Practical Sustainability Strategies: How To Gai...
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Fish-in fish-out (FIFO) ratio was used as a practical measure of the quantity of live fish from capture fisheries required for each unit of farmed fish produced . This indicator of environmental sustainability of feeds was calculated as follows:
The fish-in fish-out ratio is a practical indicator of environmental sustainability . This index uses a global average wet weight (whole fish) to fishmeal yield of 22.5% and wet weight to fish oil yield of 5%. A ratio >1 indicates net removal of fish globally. We found the FIFO ratio to be substantially reduced with increasing proportions of insect meal and that FIFO could be decreased by 49% in perch fed an insect-based diet without affecting growth. This downward trend is in agreement with forecast of Tacon and Marc .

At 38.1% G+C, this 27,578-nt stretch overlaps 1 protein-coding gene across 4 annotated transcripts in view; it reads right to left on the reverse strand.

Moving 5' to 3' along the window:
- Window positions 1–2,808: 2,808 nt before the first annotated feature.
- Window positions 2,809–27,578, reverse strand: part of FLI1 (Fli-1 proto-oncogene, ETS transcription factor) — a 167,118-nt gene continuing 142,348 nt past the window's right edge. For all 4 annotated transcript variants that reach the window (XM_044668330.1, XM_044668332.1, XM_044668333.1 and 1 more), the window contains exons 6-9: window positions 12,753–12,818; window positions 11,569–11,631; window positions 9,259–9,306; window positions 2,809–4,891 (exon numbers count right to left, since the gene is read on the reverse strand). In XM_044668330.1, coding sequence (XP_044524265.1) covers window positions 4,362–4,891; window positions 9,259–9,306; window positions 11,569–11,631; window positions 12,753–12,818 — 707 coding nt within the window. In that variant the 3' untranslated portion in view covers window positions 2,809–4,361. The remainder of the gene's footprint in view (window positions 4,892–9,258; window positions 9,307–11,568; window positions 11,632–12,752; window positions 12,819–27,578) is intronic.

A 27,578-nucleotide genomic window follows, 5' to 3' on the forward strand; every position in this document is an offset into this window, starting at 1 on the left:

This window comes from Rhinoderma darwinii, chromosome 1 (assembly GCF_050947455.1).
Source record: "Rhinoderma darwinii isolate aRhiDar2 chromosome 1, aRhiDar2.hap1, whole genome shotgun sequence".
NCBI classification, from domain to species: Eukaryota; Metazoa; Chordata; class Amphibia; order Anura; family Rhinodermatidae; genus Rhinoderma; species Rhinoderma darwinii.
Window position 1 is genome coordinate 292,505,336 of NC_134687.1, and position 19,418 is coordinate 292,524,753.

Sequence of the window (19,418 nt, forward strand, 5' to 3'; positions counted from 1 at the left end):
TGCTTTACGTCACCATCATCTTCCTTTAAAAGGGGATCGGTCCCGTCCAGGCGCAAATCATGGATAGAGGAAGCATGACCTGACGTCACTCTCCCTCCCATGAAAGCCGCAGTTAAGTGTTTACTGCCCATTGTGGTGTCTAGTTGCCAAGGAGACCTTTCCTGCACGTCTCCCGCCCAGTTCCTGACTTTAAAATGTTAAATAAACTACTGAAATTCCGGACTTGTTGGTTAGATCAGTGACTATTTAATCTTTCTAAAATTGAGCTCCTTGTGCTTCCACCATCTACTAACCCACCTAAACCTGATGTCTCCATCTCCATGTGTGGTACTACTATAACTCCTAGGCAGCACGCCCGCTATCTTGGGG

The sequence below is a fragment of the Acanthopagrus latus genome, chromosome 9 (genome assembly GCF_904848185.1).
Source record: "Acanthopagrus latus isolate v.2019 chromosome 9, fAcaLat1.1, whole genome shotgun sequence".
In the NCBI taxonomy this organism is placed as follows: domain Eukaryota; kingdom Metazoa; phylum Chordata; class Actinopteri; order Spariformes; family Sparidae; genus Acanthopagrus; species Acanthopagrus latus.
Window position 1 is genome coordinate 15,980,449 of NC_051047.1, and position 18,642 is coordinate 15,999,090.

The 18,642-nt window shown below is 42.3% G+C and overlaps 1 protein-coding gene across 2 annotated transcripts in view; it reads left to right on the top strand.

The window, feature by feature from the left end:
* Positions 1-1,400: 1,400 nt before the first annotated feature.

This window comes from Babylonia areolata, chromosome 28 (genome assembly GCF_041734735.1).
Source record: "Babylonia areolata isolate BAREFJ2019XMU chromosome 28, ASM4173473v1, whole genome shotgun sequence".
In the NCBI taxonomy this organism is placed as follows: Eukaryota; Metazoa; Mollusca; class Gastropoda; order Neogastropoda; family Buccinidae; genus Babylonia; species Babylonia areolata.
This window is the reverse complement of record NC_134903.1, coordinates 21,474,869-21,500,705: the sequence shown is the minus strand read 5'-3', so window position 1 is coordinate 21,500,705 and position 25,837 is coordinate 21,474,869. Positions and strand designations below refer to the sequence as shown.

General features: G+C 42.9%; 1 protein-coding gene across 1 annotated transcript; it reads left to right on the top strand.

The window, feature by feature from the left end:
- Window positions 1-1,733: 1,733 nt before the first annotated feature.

The productivity of computational biologists is limited by the speed of their workflows and subsequent overall job throughput. Because most biomedical researchers are focused on better understanding scientific phenomena rather than developing and optimizing code, a computing and data system implemented in an adventitious and/or non-optimized manner can impede the progress of scientific discovery. In our experience, most computational, life-science applications do not generally leverage the full capabilities of high-performance computing, so tuning a system for these applications is especially critical. To optimize a system effectively, systems staff must understand the effects of the applications on the system. Effective stewardship of the system includes an analysis of the impact of the applications on the compute cores, file system, resource manager and queuing policies. The resulting improved system design, and enactment of a sustainability plan, help to enable a long-term resource for productive computational and data science. We present a case study of a typical biomedical computational workload at a leading academic medical center supporting over $100 million per year in computational biology research. Over the past eight years, our high-performance computing system has enabled over 900 biomedical publications in four major areas: genetics and population analysis, gene expression, machine learning, and structural and chemical biology. We have upgraded the system several times in response to trends, actual usage, and user feedback. Major components crucial to this evolution include scheduling structure and policies, memory size, compute type and speed, parallel file system capabilities, and deployment of cloud technologies. We evolved a 70 teraflop machine to a 1.4 petaflop machine in seven years and grew our user base nearly 10-fold. For long-term stability and sustainability, we established a chargeback fee structure. Our overarching guiding principle for each progression has been to increase scientific throughput and enable enhanced scientific fidelity with minimal impact to existing user workflows or code. This highly-constrained system optimization has presented unique challenges, leading us to adopt new approaches to provide constructive pathways forward. We share our practical strategies resulting from our ongoing growth and assessments. 59ce067264